Over the past four weeks, my life has been dominated by labour action – on October 15th, the faculty at Acadia University (Which I attend) went on strike. This strike did not end until Wednesday, which meant three and a half weeks out of the classroom. In covering that strike, I maintained a neutral perspective: I felt the profs were striking for sound principles, but that the administration could never simply accept their demands thanks to shrinking enrollment. The landscape of the university was changing, and this crossroads was only inevitable. In the end, our second strike in 4 years was settled, this time with a resolution that should maintain the security of the institution for over a decade.
I mention all of this because I am not neutral about the recent Writer’s strike that has threatened the state of this year’s television season. If Acadia’s administration were facing dwindling enrollment and a grave financial position, Studios are facing a boon in the form of the ability to distribute content over the internet. Hollywood stands at a content-distribution crossroads, and the idea that the internet is “too young” to enter into contract negotiations is ludicrous. New Media is here, there’s no doubt about it, and something needs to be done to respect the work of writers within this medium.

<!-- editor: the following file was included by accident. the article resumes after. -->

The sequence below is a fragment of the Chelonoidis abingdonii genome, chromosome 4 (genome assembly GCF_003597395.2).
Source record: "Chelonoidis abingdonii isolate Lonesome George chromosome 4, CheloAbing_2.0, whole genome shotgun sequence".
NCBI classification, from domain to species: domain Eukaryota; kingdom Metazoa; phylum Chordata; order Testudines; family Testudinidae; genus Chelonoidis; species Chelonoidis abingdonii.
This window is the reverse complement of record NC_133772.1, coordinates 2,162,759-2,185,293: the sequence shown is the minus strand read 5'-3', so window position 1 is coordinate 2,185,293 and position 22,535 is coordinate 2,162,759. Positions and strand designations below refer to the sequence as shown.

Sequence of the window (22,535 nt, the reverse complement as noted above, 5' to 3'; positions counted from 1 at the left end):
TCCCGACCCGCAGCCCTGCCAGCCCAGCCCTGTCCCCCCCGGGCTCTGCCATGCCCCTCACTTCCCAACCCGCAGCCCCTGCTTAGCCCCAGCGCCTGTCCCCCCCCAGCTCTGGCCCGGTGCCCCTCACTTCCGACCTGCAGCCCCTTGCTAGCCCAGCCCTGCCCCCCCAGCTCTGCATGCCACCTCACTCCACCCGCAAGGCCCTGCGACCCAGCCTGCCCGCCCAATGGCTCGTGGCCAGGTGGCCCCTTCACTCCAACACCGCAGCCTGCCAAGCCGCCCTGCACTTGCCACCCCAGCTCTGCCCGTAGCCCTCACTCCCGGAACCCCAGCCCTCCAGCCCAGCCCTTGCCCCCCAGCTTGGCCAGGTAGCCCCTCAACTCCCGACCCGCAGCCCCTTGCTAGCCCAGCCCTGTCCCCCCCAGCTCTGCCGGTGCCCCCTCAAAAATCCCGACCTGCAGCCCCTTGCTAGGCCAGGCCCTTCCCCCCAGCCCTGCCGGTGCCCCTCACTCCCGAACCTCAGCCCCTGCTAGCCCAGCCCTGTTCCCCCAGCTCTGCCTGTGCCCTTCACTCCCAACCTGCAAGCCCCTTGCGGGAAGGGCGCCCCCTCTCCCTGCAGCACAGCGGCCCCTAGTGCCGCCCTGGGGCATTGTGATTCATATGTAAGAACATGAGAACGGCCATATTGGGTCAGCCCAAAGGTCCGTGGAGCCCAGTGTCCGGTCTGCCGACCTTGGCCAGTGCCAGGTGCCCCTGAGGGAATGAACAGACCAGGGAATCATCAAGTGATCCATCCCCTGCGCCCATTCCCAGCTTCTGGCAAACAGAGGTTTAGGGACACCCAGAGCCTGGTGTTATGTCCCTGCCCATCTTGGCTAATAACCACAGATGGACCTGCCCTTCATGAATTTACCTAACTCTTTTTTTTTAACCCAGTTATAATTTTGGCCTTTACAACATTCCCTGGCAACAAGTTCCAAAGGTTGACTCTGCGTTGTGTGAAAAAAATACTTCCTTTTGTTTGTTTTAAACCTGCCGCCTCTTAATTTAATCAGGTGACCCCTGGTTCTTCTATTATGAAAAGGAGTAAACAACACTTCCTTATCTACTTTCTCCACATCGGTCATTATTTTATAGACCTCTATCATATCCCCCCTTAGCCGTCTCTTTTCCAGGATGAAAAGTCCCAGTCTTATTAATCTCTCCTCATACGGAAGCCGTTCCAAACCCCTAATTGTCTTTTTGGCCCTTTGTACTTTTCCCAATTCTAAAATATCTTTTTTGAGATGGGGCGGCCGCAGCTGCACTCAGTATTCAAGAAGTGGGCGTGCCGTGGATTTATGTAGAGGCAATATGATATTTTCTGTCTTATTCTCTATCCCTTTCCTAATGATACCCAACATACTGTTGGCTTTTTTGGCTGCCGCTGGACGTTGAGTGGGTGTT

In my time working with fans of CBS’ Jericho, the way many fans caught onto the show was through watching episodes online through the network’s Innertube service. In some cases, it was the only way they watched the show as they were unable to watch the series live thanks to other commitments. The idea that the writers of that episode, the individuals responsible for crafting those words, get nothing for every time someone watches it through this medium makes me wonder whether the service is really assisting the state of television in the long run. Because it should be: there lies amazing potential within the internet, but if it is being realized to the detriment of the writers I believe its value is primarily lost.